Cubs Underestimate Ryne Sandberg
William C. Kashatus
August 1, 2011
There’s a popular belief in Major League Baseball that Hall of Fame players don’t make good managers. The game comes so naturally to them that they don’t have the patience or ability to develop players, goes the argument. But that doesn’t mean Ryne Sandberg wouldn’t.
Sandberg proved the naysayers wrong as a player and, if given the opportunity, will do the same as a major league manager.
Selected in the 20th round of the 1978 amateur draft by the Philadelphia Phillies, Sandberg took nothing for granted as a player. He toiled at every level of the minor leagues before making his major league debut as a shortstop in 1981.
But the Phillies projected him as a second or third baseman or a center fielder and he was blocked from those positions by Manny Trillo, Mike Schmidt and Garry Maddox, respectively.
In 1982, the Phils, a perennial but aging contender, sought to replace shortstop Larry Bowa, who was locked in a contract dispute. Cubs general manager Dallas Green agreed to exchange his shortstop, Ivan DeJesus, for Bowa, but only if Philadelphia included Sandberg in the deal.
The Phillies, believing Sandberg to be expendable, made the deal. It was one of the worst trades in MLB history.
The Cubs, who initially wanted Sandberg to play center field, made him a third baseman and he became one of the top-rated rookies of 1982. But the following year he was moved to second base to make room for a newly acquired veteran, Ron Cey.
Mentored by Bowa, Sandberg learned to turn the double play and developed into a nine-time Gold Glove Award winner.
When his 15-year career with the Cubs ended, Sandberg’s resume included the National League’s 1984 Most Valuable Player, 10 straight All-Star Game appearances, 2,385 hits, 282 homers, 1,061 RBIs, 344 stolen bases and a .989 career fielding percentage that is a major league record at second base. And none of it was achieved without hard work.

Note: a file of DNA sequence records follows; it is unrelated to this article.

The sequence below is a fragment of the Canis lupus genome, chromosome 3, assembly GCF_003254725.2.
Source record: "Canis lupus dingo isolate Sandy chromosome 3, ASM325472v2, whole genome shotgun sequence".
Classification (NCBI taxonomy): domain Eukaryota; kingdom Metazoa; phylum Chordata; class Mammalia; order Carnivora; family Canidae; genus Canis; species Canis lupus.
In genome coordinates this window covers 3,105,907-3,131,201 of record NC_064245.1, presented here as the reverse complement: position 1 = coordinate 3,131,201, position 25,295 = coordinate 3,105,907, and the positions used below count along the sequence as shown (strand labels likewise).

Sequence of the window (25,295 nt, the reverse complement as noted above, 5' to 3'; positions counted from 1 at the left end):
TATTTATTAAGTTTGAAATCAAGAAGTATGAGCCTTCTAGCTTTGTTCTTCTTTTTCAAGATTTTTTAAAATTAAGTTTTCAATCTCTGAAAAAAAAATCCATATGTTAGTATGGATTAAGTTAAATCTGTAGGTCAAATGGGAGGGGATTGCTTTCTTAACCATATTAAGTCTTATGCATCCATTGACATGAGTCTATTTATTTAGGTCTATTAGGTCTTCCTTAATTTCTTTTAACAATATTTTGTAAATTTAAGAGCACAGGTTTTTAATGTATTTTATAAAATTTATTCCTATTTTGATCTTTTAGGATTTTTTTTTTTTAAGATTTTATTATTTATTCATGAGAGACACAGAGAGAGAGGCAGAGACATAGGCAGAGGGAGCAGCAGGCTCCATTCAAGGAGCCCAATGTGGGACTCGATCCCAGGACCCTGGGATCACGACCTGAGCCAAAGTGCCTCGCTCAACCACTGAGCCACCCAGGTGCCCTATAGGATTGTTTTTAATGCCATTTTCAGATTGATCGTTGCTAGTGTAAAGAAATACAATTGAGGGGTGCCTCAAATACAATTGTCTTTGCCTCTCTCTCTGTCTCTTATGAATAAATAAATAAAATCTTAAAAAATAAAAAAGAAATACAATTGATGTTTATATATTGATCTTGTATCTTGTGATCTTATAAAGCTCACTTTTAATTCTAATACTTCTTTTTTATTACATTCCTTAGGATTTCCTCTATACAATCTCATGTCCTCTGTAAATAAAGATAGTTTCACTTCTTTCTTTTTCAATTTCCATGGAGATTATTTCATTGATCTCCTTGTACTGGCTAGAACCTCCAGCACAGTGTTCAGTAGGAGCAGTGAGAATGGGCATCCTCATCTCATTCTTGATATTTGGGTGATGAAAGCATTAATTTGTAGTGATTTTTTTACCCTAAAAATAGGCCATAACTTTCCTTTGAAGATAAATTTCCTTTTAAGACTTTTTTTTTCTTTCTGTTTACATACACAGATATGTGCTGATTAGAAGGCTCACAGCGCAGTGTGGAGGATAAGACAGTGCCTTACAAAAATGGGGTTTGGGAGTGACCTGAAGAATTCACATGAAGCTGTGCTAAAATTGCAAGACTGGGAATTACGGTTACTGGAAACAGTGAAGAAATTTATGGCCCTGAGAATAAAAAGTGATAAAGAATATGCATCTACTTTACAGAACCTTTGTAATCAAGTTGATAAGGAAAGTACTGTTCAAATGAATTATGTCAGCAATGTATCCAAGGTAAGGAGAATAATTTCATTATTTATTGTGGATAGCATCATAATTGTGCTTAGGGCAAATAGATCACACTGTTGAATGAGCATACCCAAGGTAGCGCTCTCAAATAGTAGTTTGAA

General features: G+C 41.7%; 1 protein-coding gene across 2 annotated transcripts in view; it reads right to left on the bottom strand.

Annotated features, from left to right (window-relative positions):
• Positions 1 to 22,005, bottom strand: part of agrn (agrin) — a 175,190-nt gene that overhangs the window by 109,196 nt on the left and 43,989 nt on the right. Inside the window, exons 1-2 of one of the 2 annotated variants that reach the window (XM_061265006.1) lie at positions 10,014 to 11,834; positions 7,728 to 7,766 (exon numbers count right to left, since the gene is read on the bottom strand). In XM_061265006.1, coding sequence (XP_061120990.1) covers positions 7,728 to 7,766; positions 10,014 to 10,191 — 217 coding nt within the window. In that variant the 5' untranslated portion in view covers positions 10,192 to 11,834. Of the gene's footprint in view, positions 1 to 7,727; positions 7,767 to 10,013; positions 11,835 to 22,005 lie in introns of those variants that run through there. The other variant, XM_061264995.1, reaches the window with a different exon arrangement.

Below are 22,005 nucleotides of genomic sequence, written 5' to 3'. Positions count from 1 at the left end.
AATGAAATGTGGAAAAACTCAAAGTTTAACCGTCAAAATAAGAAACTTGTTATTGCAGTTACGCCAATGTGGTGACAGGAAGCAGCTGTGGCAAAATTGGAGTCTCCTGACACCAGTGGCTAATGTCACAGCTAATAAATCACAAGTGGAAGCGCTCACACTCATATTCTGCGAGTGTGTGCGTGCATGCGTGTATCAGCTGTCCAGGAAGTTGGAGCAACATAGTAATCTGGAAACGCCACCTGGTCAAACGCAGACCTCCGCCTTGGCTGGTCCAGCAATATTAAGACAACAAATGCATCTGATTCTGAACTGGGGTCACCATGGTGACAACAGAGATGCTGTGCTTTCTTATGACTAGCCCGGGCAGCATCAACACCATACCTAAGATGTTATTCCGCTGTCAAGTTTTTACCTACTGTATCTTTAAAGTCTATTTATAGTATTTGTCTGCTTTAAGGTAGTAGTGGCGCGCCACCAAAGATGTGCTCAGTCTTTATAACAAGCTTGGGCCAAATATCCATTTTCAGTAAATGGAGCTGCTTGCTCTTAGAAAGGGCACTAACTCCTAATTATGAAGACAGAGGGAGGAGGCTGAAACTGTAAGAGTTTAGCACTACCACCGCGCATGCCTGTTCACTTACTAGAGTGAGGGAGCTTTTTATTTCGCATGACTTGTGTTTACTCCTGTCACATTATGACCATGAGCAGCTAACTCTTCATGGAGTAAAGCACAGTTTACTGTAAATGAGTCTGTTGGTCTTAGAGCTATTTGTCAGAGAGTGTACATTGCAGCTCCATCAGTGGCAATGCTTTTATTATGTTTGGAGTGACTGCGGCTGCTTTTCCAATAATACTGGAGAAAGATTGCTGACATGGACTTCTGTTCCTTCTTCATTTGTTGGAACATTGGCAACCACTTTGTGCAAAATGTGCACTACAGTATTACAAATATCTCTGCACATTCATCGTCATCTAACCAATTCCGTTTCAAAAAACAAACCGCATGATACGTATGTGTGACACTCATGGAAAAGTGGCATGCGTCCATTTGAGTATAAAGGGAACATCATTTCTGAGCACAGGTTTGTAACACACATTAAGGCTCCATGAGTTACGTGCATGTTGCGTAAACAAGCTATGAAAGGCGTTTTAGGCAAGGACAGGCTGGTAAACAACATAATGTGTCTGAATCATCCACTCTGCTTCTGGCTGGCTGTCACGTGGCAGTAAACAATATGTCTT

There’s also the issue of determination.
Since 2005 when Sandberg was inducted into the Baseball Hall of Fame, he could have traded on his name like so many other Hall of Famers. But he believes he can be a successful manager at the big league level and has the single-mindedness to pursue that goal.
His willingness to spend four years in the Cubs’ farm system as a manager underscores a rare humility for a Hall of Famer as well as his determination to manage in the majors.
In 2010 he led the Triple-A Iowa Cubs to an 82-62 record and first place in their division while winning the Pacific Coast League’s Manager of the Year award.
When he wasn’t hired for the Cubs’ managerial job in 2011, Sandberg left the organization to manage the Lehigh Valley Iron Pigs, the Phillies’ Triple-A affiliate.
At present, his IronPigs are in first place in the International League’s Northern Division. That’s not only a reflection of his managerial ability, but also his determination to succeed.
Finally, there’s the issue of loyalty.
Sandberg once remarked that his “only regret was that the Cubs didn’t get to a World Series for the hometown fans.” The feelings are mutual. When Lou Piniella abruptly stepped down near the end of last season, the fans made clear their desire to replace him with Sandberg, who’s already admitted that managing the Cubs would be his “dream job.”
With the Cubs locked in the throes of one of their worst seasons and saddled with a team payroll of about $145 million, it’s time for ownership to cut payroll and begin the rebuilding process in earnest.
The Ricketts family would be wise to bring Sandberg back into the fold. He knows what it takes to be a successful major league player, he’s already proved his talent to develop players, and he possesses the kind of name recognition that will retain fan interest in the team as well as generate excitement during the inevitable lean years of the rebuilding process.
If the Cubs bypass Sandberg again, Chicago’s loss will be Philadelphia’s gain. And the Phillies won’t make the same mistake twice.